In the Seattle PI this week, AP writer David Pitt shares some sobering statistics:
DES MOINES, Iowa — Blacks in the United States are imprisoned at more than five times the rate of whites, and Hispanics are locked up at nearly double the white rate, according to a study released Wednesday by a criminal justice policy group.
The report by the Sentencing Project, a Washington-based think tank, found that states in the Midwest and Northeast have the greatest black-to-white disparity in incarceration. Iowa had the widest disparity in the nation, imprisoning blacks at more than 13 times the rate of whites.
For years, this disparity has continued to worsen, even as the numbers of people we send to prison in this country reach record levels. A public official from Iowa demonstrates the typical blind spot for the why this is happening:
Paul Stageberg, administrator of the Iowa Division of Criminal and Juvenile Justice Planning, said the results are not surprising, but the causes are subject to interpretation.
He said the state’s disproportionately high black arrest rates are likely linked to high poverty rates among blacks and lower educational achievement.
He’s completely wrong. The disparity does not result from any characteristic of the black community itself. It results from the way drug laws are enforced. I know I sometimes sound like a broken record on this front, but this problem is both well-known among those who study this and widely ignored by everyone else. And it’s long past due that we focus on the real reasons why our prisons are bursting at the seams and dispropotionately filled with minorities.
The chart at his link is from arrest data from 1996. It shows the number of individuals per 100,000 sent to prison for drug offenses – broken down by race. It’s important to recognize that surveys have repeatedly shown that there’s no difference in drug usage rates between different races. The difference lies in whose usage is targeted by the police and whose usage is ignored.
In the years since, things have actually gotten slightly better, but the disparity is still alarming. A report from Human Rights Watch in 2003 notes:
African-Americans are arrested, prosecuted, and imprisoned for drug offenses at far higher rates than whites. This racial disparity bears little relationship to racial differences in drug offending. For example, although the proportion of all drug users who are black is generally in the range of 13 to 15 percent, blacks constitute 36 percent of arrests for drug possession. Blacks constitute 63 percent of all drug offenders admitted to state prisons. In at least fifteen states, black men were sent to prison on drug charges at rates ranging from twenty to fifty-seven times those of white men.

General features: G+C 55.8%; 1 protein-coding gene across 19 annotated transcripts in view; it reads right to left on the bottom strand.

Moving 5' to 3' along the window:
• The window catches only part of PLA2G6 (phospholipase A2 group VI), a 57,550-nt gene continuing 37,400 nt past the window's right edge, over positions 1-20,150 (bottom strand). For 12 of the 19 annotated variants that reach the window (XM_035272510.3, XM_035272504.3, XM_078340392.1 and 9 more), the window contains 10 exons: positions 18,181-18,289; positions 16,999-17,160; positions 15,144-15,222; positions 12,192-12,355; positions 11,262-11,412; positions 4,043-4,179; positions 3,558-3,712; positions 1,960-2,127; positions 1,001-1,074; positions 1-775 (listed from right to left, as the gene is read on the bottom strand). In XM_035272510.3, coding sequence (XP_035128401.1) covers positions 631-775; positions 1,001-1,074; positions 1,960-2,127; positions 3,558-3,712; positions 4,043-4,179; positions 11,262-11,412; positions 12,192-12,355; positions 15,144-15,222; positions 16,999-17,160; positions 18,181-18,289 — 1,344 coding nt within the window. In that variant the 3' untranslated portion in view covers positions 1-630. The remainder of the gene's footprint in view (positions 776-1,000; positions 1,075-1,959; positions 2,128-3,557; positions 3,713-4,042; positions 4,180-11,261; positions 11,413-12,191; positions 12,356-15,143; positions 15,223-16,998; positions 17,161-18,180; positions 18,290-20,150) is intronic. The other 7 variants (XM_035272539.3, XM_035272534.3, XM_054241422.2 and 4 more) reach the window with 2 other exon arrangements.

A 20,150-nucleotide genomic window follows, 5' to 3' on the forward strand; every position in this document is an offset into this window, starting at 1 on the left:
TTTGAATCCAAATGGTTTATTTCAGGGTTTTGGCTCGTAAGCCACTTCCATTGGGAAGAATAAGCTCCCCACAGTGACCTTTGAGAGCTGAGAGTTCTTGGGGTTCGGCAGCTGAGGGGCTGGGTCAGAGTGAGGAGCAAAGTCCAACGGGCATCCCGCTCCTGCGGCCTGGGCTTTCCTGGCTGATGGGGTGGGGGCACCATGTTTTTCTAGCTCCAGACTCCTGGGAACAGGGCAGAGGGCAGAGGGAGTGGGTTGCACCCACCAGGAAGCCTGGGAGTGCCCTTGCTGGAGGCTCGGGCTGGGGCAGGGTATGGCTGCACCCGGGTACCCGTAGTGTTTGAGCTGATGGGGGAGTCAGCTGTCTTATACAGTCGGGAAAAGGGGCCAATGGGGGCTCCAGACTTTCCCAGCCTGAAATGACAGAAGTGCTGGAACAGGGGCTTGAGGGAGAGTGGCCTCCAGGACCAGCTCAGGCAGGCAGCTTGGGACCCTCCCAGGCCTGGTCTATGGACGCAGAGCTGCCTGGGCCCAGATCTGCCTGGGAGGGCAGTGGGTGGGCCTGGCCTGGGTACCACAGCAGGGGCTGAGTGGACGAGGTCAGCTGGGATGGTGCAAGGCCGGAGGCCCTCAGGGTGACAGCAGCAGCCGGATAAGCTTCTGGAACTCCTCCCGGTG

The disparities we see today do go beyond just drug offenses. Violent gang activity also leads towards a higher number of minorities going to prison. But what’s rarely ever made clear whenever these reports surface in the media is how our eagerness to put young black people in jail for drugs also leads to that outcome. Teenagers and young adults in black communities, who are doing things that most white teenagers get away with, are sent away to prison even if they have no prior record of violence. But instead of being “reformed” behind bars, they go in the opposite direction, making gang connections, becoming bitter at the lost opportunity they have, and returning to the world much more likely to commit a violent crime. Our drug laws have served to create a criminal class among African-Americans. We used to believe that stronger enforcement of drug laws in black communities were a benefit to them. Now we clearly understand that their enforcement does little more than just reinforce the stereotypes about the inherently criminality of blacks in our society.
Talking about these issues politically can be extremely difficult. The notion that blacks are more prone to crime and therefore require more strident policing finds acceptance among both liberals and conservatives. The myth that drug prohibition keeps us safe and that criminalizing drug use is necessary continues to eat away at our society in complete silence.
On Thursday night, I joined SeattleJew at an anti-violence vigil at Pratt Park in Seattle, led by Pastor Robert Jeffrey. Just as in other major cities, Seattle’s black community has fallen victim to this modern day incarnation of Jim Crow. At the end of Jeffrey’s passionate sermon, individuals lit candles and got up to speak about those who’ve been lost in the crossfire. Some were wearing T-shirts of the lost loved ones they mourned, while others spoke of brothers and sisters whose lives ended too soon. Not surprisingly, drugs were a common theme among the stories. Those who used drugs in this community were always in fear of being arrested.
As someone for whom illegal drugs were always nearby throughout college and afterwards, in both college towns and wealthy white suburbs, I don’t have stories of friends being killed and no one I personally know of has ever been arrested. Money certainly plays some role in that, but race plays a much bigger one. Our drug laws and the racial bias in their enforcement have created two entirely separate justice systems in this country that divide us in ways much more extreme than any of the ways we divide ourselves. And hopefully the next time grim statistics from our prison system make people scratch their heads and wonder what’s going wrong, the media will have more of a clue as to where to point the finger, rather than simply asking those in our criminal justice system who don’t have the courage to look into their own role.